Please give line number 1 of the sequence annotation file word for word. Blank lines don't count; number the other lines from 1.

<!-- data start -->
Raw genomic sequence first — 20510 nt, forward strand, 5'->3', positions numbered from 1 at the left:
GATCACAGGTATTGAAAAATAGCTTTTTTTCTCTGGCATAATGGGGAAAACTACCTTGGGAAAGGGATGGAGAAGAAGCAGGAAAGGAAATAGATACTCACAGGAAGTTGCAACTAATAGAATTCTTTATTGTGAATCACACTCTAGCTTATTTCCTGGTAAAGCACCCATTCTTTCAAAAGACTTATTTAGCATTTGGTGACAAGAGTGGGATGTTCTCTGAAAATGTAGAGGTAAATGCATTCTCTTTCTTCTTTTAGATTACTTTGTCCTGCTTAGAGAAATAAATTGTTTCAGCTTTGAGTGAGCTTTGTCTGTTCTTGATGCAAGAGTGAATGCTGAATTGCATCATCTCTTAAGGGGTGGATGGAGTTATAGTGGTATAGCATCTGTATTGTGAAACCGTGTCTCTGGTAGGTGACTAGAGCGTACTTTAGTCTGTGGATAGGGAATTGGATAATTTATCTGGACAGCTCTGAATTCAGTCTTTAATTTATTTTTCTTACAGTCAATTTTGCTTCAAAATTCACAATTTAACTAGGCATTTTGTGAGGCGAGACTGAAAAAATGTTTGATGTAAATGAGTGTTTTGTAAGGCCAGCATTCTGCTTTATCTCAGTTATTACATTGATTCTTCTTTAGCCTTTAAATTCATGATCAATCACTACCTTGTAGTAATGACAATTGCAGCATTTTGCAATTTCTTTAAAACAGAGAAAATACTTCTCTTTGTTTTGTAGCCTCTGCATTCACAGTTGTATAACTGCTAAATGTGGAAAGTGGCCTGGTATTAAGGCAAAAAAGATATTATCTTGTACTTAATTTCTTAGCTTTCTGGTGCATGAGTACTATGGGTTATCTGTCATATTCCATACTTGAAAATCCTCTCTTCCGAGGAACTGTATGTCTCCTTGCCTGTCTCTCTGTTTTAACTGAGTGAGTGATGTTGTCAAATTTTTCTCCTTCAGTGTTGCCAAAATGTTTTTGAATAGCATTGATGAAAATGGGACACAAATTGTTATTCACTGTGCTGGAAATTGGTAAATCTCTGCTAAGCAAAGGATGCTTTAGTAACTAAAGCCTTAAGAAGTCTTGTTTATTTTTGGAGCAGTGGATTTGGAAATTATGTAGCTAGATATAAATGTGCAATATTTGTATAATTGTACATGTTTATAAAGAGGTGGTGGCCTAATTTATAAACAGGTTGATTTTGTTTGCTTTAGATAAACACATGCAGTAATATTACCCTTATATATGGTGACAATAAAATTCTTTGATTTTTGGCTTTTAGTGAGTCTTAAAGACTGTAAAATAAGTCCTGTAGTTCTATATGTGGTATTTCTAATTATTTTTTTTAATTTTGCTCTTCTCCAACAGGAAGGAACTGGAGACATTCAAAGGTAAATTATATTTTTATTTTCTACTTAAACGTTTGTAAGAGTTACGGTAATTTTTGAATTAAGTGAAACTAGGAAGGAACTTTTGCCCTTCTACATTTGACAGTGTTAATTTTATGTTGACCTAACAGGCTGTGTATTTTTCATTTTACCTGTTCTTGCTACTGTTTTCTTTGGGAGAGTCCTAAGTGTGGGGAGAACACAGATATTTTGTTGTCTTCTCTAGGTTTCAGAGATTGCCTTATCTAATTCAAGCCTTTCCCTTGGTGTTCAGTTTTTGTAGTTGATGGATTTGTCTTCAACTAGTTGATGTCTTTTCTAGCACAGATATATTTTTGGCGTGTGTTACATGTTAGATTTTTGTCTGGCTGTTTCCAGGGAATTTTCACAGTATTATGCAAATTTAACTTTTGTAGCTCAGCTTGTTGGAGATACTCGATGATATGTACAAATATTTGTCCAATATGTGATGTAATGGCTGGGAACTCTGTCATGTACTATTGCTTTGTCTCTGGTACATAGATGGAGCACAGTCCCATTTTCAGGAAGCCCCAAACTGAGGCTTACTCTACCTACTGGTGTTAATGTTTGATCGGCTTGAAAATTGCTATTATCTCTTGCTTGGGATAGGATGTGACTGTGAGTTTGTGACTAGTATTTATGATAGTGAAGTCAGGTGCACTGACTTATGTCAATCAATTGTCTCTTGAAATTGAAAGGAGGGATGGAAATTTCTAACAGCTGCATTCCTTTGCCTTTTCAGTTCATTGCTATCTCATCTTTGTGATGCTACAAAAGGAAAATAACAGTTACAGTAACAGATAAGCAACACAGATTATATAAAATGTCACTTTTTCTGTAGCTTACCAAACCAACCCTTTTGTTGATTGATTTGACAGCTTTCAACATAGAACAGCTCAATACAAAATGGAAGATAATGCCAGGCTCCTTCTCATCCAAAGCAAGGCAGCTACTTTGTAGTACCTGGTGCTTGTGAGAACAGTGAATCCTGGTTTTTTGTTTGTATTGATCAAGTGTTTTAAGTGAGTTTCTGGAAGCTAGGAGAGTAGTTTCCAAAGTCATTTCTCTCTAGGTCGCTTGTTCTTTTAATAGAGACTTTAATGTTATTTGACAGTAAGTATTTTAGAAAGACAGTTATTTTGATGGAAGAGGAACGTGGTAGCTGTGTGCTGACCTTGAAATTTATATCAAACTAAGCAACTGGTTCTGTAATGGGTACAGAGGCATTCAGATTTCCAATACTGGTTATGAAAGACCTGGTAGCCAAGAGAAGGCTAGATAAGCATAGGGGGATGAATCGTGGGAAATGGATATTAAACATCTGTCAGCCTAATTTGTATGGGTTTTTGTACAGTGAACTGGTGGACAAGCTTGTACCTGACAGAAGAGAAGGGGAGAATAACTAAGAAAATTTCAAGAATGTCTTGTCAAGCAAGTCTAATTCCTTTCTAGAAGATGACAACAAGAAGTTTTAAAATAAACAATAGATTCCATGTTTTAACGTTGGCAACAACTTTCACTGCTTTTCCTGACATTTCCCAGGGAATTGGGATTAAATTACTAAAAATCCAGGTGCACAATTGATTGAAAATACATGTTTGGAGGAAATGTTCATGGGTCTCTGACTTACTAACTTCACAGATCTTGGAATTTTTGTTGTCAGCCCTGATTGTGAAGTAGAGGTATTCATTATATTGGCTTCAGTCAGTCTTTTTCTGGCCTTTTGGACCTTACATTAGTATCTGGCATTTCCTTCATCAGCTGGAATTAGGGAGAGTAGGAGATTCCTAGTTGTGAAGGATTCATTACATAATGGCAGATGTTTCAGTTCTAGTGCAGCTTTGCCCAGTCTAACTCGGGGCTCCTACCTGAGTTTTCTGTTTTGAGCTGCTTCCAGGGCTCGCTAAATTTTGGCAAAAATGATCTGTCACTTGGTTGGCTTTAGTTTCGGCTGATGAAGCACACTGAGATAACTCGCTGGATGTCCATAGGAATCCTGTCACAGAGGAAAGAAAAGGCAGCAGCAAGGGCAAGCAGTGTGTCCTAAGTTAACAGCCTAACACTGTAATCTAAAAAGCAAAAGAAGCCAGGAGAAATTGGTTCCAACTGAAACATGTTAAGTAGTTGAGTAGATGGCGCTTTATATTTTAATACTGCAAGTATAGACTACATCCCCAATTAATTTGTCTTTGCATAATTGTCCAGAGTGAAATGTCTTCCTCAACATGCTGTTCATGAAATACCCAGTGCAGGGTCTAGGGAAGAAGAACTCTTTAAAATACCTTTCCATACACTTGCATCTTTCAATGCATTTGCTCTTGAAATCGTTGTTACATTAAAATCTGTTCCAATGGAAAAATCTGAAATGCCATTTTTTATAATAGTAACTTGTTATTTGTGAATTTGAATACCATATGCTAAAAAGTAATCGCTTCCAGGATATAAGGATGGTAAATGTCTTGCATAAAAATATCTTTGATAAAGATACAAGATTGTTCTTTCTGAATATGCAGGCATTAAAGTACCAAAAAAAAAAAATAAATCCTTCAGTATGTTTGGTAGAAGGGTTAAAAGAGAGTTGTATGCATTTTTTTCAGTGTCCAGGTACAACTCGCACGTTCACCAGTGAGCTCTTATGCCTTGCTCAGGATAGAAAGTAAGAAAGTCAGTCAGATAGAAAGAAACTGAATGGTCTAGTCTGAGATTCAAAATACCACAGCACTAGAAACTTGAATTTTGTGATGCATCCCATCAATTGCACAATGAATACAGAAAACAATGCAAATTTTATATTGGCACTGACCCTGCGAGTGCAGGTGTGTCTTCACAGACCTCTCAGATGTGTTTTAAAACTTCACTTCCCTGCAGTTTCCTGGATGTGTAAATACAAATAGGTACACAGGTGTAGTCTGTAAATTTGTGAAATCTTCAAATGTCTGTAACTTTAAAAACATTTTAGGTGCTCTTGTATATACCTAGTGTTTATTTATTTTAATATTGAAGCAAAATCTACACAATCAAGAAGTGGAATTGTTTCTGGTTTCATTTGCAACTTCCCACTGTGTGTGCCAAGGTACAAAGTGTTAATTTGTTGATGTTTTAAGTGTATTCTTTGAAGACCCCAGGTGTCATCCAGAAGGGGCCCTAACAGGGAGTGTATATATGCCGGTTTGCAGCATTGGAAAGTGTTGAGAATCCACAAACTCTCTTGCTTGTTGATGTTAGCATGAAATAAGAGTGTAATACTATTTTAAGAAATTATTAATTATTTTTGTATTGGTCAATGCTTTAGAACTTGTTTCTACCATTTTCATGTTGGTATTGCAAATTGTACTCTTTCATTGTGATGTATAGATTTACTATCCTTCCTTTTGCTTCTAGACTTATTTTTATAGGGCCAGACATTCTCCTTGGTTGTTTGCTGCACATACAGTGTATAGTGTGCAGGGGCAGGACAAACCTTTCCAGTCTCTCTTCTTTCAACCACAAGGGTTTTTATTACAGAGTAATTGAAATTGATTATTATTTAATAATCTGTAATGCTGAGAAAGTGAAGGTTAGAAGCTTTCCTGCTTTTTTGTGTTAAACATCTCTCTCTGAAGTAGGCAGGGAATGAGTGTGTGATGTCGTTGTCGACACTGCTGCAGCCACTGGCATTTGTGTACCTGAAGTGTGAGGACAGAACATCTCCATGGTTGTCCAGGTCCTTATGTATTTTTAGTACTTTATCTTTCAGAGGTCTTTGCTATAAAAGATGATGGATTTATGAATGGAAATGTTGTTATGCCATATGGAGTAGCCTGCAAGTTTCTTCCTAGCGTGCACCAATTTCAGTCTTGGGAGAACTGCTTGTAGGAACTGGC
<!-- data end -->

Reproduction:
Raw genomic sequence first — 20510 nt, forward strand, 5'->3', positions numbered from 1 at the left: